A Little Luck is Always in Order
So it happened again.
I won another poker tournament.
This time I was not up against a final player who appeared more interested in his vodka than the game. Rather, I was up against a player who had recently made it to the final two tables of the World Series of Poker.
This was the second hold’em tournament I’ve won in the last six I’ve entered, including a 7th place finish also. Upon winning a good friend suggested I needed to do this more often, that I was a damn good poker player. I am, however, inclined to find explanation for this success, for now, in another fact that is all too easy to forget about: luck.
It’s just like the winemaker. How much luck is really involved in making a good bottle of wine? Enough to pay deference to the Gods I think. I’m thinking here of the weather. I recently heard a story about the Tennessee winemakers who not only lost a crop due to a deep freeze, but many of them lost their vineyards due to the freak cold snap. And in California at this very moment we are at the point where an untimely frost could devastate those vineyards that are now budding out just about everywhere. And this doesn’t even get us to the issue of rain in the fall. I submit that in order to make a good bottle of wine, one has to agree to put themselves in fate’s hands.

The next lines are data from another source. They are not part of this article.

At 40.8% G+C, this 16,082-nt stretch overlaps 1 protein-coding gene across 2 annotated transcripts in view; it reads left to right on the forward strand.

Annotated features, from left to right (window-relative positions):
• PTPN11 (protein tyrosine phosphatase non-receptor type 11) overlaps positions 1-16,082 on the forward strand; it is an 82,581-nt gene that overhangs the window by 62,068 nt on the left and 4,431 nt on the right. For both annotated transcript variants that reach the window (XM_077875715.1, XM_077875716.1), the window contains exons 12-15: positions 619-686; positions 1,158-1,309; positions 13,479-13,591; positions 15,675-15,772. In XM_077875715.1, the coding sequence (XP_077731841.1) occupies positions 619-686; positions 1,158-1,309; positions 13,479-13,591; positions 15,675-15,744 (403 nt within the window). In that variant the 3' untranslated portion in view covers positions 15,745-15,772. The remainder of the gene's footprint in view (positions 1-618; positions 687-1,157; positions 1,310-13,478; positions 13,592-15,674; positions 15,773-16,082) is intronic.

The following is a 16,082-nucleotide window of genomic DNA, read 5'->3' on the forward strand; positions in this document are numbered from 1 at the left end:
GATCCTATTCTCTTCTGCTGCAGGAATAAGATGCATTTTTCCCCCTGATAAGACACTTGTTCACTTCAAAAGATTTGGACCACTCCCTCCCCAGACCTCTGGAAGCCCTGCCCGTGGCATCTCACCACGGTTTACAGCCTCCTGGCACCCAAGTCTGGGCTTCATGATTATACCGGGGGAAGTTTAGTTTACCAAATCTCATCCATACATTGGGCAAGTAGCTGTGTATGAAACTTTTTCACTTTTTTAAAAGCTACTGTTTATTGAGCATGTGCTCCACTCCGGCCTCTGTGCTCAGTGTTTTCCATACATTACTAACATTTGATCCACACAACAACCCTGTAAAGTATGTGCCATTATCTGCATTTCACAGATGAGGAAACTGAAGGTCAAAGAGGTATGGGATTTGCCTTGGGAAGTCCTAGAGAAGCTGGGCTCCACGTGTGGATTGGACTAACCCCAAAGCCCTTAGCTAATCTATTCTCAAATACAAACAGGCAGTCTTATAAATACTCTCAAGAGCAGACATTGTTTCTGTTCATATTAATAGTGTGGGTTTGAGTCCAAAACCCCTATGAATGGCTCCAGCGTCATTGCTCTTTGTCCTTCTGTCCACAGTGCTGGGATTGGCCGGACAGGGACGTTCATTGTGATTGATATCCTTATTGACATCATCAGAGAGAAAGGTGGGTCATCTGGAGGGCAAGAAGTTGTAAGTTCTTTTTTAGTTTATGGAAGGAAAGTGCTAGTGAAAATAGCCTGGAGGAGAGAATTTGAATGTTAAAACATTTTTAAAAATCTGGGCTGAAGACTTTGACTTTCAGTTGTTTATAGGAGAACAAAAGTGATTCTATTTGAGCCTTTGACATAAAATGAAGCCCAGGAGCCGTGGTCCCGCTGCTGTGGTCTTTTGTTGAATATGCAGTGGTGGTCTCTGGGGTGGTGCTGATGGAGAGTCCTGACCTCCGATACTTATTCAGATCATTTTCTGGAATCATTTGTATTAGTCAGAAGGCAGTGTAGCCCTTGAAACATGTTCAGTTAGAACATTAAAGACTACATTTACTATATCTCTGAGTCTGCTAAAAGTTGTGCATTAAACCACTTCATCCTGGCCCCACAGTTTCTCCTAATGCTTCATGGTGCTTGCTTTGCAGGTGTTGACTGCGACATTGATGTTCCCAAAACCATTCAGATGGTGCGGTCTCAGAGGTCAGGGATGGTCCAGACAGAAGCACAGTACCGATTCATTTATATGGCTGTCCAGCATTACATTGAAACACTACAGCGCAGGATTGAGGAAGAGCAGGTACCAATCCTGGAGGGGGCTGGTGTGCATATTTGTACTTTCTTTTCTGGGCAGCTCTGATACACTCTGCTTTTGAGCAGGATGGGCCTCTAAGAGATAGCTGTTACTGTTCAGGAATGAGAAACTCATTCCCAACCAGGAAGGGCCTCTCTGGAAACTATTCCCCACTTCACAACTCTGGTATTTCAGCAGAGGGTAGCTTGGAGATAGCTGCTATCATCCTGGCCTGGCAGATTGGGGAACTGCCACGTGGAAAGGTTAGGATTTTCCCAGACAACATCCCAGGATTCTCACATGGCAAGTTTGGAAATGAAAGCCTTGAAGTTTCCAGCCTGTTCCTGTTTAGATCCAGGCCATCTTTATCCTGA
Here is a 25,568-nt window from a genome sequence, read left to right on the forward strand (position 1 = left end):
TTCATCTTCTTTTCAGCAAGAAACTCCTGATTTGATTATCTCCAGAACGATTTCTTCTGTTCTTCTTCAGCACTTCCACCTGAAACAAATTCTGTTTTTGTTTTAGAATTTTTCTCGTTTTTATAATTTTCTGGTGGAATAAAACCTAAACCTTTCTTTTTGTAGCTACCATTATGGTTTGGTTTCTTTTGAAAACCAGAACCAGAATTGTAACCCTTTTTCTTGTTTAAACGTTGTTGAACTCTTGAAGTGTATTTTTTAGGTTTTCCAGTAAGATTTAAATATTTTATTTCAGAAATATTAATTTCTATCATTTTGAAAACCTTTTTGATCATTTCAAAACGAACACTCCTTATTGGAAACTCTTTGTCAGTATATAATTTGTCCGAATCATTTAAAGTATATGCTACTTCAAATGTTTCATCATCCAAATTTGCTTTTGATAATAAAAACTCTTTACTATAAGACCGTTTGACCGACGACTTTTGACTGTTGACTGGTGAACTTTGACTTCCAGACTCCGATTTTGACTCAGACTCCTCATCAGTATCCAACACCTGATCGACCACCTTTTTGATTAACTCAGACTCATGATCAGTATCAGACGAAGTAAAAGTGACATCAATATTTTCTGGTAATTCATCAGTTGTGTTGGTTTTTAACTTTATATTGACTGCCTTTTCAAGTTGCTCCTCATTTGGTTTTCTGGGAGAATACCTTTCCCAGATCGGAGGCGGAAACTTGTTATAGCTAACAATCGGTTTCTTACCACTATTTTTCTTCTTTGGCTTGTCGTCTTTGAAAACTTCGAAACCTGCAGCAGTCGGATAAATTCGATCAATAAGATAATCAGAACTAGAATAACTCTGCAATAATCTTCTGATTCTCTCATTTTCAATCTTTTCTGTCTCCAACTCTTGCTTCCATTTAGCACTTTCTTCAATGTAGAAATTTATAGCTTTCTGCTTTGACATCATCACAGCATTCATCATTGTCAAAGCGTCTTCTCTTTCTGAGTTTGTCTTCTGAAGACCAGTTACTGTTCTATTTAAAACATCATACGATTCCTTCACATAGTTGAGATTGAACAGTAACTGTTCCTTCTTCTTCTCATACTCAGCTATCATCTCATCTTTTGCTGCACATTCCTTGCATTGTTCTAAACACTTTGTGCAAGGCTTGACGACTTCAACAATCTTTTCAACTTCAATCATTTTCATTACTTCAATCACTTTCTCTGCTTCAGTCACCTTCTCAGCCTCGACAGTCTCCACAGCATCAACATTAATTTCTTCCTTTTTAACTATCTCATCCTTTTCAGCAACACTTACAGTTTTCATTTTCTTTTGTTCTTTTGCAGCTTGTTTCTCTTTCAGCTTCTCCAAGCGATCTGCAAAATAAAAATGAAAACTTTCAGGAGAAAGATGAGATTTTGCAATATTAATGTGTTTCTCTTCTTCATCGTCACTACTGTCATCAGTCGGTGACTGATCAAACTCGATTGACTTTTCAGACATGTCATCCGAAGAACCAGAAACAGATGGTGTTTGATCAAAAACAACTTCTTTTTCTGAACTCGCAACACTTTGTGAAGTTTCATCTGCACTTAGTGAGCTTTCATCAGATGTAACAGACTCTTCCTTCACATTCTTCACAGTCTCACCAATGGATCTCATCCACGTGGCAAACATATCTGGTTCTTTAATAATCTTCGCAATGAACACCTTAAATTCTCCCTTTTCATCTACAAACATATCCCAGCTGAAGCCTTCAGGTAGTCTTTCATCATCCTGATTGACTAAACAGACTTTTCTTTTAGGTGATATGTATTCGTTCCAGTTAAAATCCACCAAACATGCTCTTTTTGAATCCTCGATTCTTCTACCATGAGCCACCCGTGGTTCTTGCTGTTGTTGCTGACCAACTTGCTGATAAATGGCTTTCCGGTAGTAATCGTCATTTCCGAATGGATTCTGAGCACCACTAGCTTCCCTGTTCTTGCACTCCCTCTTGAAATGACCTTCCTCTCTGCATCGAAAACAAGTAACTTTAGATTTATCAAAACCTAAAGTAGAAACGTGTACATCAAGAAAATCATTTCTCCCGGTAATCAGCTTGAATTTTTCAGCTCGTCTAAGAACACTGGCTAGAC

I got lucky when I was dealt two aces and two other players were dealt two kings and two queens. It was a big bet and a raise before it got to me, allowing an all in bet by me that led to two calls. I was lucky. The other two players played well, but were unlucky.
I suppose the issue is perspective. I’ve always looked curiously at those who say, "I don’t believe in luck". As though any rationalization for such a statement could ever justify its absurdity. The grapegrower is a firm believer in luck. They hope for it. The better grapegrowers are sensible enough to pray for it even if they are atheists.
For those of us who really want to see lots of very good wine on the market, but aren’t involved in growing the grapes we too should hope and pray for luck where the weather and grapegrowing is concerned. Right now across Sonoma and Napa vines are taking on that tinge of green as small buds open and spread patterns of green across the vineyards. It’s a marvelous sight. Like all spring occurrences it’s a symbol of hope. New beginning. But hope implies potential. What we are looking for this time of year is the opportunity for the grapegrowers to apply their skills and talents. But they’ll need a just a little luck for the next month to assure they get to that point.
I needed a little luck to win number 2. Skill and talent played a role but it would not have mattered had I not been lucky.